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The most important items for bargain hunting South Africans

Consumer budgets are tighter than ever a year after the onset of the Covid-19 pandemic. A survey by mass retailer Game sampled over 780 South African consumers, and found that 70% of consumers continue to keep track of pricing on items they have already bought.
The most important items for bargain hunting South Africans

Despite this, only 25% are putting retail-related savings into a savings account, while the majority are spending these on extra items they need for their homes – no matter their monthly household income.

Moreover, the survey found that over 80% of respondents in every household income category – which spanned from less than R2,000 a month to more than R100,000 a month – said bargain hunting has become more important to them in the past year.

Saving is important to South Africa

In line with this, the results showed that more South Africans were putting savings policies, like Game’s Price Beat Promise, to use on groceries than they were on large appliances and HD TVs.

Katherine Madley, vice president of marketing at Game, said, “This research has indicated just how important saving is to the South African consumer in 2021. The margins for savings on items like groceries are minimal, often saving the consumer less than R10 – but this hasn’t stopped them making use of our Price Beat Promise, either before or after purchase.”

The survey found that most respondents who had put Game’s Price Beat Promise to the test in the last six months had a household income of between R2,000 and R5,000 per month. In households with an income of less than R2,000, consumers looked to save predominantly on groceries, baby products and furniture. Those with an income of up to R5,000 looked to save on electronics and smart televisions. Groceries remained a key driver for those with household incomes between R10,000 and R20,000.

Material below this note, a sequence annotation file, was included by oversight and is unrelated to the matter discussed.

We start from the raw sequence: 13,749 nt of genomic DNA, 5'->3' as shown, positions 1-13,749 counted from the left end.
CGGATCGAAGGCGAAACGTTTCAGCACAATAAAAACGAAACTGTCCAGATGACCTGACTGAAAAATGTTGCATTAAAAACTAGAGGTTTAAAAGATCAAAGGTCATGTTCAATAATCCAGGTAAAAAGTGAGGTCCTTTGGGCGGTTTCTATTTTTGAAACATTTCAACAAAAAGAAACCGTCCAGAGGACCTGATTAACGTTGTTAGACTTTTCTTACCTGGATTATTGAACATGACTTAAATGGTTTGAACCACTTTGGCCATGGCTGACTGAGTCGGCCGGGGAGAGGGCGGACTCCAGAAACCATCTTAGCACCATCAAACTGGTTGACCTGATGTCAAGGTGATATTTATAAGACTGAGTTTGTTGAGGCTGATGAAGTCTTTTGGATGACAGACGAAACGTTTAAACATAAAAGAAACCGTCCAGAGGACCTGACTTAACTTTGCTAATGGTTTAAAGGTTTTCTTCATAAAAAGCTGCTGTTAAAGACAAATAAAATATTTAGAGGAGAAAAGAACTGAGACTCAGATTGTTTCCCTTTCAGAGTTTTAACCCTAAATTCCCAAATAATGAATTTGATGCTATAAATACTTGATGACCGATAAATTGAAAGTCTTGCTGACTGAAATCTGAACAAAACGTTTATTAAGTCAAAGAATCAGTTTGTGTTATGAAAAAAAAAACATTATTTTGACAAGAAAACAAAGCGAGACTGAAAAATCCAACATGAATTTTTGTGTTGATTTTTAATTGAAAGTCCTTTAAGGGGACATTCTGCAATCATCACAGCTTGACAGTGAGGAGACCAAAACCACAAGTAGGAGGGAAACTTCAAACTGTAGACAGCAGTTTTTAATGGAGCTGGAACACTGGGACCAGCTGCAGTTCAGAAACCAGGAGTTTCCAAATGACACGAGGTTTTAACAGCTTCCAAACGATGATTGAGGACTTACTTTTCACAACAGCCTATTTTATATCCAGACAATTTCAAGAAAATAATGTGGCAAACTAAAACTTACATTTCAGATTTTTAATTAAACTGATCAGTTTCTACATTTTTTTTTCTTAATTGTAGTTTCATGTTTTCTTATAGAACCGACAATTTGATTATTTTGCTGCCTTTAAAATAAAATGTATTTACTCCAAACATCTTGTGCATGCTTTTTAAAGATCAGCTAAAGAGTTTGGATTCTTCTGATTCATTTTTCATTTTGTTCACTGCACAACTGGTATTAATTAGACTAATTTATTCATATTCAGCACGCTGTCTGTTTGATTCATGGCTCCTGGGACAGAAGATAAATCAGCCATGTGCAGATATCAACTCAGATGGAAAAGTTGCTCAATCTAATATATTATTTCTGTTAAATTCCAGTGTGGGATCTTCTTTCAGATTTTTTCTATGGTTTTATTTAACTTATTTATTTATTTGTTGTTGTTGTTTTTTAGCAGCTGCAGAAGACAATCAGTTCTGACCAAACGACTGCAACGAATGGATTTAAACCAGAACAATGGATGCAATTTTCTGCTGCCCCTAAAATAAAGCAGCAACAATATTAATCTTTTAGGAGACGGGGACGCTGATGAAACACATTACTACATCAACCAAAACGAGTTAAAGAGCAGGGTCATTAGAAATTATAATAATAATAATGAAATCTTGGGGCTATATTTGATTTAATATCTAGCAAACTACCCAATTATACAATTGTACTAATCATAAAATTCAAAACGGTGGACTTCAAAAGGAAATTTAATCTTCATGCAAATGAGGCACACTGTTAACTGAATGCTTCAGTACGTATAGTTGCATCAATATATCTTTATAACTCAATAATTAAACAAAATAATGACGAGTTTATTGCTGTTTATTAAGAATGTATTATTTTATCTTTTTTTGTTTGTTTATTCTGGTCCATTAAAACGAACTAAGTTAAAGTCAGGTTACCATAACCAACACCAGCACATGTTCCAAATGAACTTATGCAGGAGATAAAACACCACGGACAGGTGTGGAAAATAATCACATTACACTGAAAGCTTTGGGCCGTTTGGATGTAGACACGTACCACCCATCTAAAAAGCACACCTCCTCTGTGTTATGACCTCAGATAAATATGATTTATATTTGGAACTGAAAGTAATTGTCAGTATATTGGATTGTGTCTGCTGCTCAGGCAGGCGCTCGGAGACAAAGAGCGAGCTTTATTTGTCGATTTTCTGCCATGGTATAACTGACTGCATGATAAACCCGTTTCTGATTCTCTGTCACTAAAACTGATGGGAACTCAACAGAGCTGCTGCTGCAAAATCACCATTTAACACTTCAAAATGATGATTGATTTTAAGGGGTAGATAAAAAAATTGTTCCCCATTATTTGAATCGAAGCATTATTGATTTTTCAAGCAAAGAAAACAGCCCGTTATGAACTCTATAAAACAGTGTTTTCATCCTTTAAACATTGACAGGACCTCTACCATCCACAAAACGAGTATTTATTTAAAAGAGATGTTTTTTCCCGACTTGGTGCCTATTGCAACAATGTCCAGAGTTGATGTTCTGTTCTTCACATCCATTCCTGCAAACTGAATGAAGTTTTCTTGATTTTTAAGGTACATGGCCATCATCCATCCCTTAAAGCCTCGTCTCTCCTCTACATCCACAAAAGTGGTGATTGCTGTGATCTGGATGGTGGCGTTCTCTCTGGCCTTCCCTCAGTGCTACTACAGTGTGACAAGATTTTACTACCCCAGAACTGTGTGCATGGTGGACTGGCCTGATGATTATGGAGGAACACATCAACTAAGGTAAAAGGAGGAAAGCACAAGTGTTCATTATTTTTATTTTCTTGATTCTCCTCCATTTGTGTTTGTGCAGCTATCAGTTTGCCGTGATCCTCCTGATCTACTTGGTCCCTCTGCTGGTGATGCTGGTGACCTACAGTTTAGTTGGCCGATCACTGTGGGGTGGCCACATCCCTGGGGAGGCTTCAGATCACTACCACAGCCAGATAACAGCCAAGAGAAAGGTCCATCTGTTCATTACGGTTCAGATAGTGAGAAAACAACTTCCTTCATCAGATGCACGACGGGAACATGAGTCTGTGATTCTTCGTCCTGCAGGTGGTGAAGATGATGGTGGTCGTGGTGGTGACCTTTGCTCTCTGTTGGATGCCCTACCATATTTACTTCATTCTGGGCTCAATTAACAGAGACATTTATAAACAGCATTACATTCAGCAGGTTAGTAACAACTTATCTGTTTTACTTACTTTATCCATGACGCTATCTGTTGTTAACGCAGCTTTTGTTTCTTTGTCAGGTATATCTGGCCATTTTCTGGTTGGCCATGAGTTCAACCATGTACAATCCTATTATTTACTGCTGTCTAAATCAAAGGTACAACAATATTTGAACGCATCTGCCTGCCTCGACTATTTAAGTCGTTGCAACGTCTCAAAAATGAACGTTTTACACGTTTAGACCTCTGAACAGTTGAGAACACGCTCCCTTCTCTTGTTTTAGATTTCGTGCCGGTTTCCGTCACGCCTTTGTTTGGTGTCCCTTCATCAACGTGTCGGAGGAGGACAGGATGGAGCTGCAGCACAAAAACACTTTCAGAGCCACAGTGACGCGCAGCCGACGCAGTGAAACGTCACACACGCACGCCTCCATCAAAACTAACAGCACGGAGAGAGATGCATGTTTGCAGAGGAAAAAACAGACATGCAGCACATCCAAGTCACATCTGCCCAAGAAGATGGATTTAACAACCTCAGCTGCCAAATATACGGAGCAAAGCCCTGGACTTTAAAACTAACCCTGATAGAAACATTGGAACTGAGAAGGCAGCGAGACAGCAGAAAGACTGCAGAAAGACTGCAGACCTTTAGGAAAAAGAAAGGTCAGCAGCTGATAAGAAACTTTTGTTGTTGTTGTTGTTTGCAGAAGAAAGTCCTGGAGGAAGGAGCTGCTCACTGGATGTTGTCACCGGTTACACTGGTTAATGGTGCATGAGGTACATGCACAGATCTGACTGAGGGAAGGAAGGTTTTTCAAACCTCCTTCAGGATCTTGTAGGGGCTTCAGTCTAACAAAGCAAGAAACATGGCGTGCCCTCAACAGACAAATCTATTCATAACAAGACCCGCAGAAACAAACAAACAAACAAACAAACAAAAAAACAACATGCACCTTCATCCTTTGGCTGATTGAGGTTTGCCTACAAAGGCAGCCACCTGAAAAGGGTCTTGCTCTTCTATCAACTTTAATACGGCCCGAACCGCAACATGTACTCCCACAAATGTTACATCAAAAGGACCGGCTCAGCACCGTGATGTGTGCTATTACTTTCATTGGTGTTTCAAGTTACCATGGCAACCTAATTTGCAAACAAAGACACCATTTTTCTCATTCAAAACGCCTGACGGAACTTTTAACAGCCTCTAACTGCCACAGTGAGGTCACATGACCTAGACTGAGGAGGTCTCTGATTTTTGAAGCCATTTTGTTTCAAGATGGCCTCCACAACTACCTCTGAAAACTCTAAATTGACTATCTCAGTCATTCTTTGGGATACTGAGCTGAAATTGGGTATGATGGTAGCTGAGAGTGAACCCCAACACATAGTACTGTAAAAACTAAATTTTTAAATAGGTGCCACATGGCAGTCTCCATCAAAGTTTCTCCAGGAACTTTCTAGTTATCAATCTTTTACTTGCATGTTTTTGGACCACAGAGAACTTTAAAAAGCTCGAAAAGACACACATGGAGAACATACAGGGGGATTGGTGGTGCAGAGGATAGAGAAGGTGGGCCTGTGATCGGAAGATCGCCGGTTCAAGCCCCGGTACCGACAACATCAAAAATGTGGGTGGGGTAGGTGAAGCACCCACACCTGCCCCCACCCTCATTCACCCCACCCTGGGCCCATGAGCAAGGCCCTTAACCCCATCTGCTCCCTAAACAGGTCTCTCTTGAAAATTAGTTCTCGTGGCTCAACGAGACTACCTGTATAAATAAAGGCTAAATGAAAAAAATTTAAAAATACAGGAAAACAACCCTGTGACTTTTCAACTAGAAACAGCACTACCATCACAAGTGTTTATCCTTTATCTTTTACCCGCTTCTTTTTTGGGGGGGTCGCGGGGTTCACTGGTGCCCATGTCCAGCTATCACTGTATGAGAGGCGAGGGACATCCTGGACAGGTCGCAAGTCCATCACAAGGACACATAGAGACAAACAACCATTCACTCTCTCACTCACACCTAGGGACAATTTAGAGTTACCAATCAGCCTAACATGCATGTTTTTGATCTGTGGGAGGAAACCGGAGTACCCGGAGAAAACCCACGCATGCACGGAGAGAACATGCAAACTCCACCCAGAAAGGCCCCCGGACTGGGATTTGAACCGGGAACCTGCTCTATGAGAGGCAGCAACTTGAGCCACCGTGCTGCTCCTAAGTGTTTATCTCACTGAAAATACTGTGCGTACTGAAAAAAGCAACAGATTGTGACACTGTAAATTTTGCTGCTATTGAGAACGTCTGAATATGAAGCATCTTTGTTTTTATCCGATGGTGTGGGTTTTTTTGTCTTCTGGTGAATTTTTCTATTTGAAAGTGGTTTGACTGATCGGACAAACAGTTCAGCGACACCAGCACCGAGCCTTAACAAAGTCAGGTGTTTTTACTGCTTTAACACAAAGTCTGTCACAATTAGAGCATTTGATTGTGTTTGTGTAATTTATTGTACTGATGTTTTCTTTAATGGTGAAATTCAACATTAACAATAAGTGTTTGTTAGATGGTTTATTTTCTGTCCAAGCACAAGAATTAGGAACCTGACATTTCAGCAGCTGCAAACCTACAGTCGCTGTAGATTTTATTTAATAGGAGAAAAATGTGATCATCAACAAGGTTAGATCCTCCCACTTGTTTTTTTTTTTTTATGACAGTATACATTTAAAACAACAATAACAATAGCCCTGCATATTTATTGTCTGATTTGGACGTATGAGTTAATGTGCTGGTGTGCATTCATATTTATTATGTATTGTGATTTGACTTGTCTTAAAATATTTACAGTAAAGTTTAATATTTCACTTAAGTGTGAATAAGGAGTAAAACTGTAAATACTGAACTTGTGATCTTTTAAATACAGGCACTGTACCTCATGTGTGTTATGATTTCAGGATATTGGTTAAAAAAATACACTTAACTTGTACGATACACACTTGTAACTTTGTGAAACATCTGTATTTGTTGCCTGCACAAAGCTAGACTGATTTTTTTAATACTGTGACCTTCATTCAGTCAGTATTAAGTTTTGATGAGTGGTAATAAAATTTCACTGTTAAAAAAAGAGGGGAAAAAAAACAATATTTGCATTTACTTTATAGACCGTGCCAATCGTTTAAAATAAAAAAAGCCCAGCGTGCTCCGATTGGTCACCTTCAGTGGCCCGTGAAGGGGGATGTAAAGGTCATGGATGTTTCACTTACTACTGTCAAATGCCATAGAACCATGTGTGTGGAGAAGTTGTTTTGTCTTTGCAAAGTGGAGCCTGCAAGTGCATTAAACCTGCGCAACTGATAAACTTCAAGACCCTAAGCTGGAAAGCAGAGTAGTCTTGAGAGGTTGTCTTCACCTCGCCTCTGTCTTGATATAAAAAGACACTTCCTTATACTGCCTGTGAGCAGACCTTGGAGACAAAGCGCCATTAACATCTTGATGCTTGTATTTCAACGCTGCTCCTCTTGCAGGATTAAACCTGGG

How South Africans compared prices

Of those who continued to track item prices after purchase, 59% said they use leaflets to compare prices, while only 43% relied on Google searches. Interestingly, using leaflets is most popular amongst respondents with a household income of between R5,000 and R10,000. Those with a household income of less than R2,000 said they preferred to use Google search.

Madley said, “When comparing their bargain hunting habits year-on-year, 50% of respondents said they were looking for better deals this year and 33% said they were focusing on buying essential items only – which could be what is driving the consumer to look for savings on items like groceries.”

She noted that the majority of respondents said they visited less stores compared to last year. “These findings give retailers an important glimpse into the mind of the South African consumer in 2021, and should be driving merchandising and pricing strategies for any retailer looking to remain relevant.”

Madley notes that Game intends to run this price perception survey on a quarterly basis to keep abreast of changes and trends in consumer behaviour.

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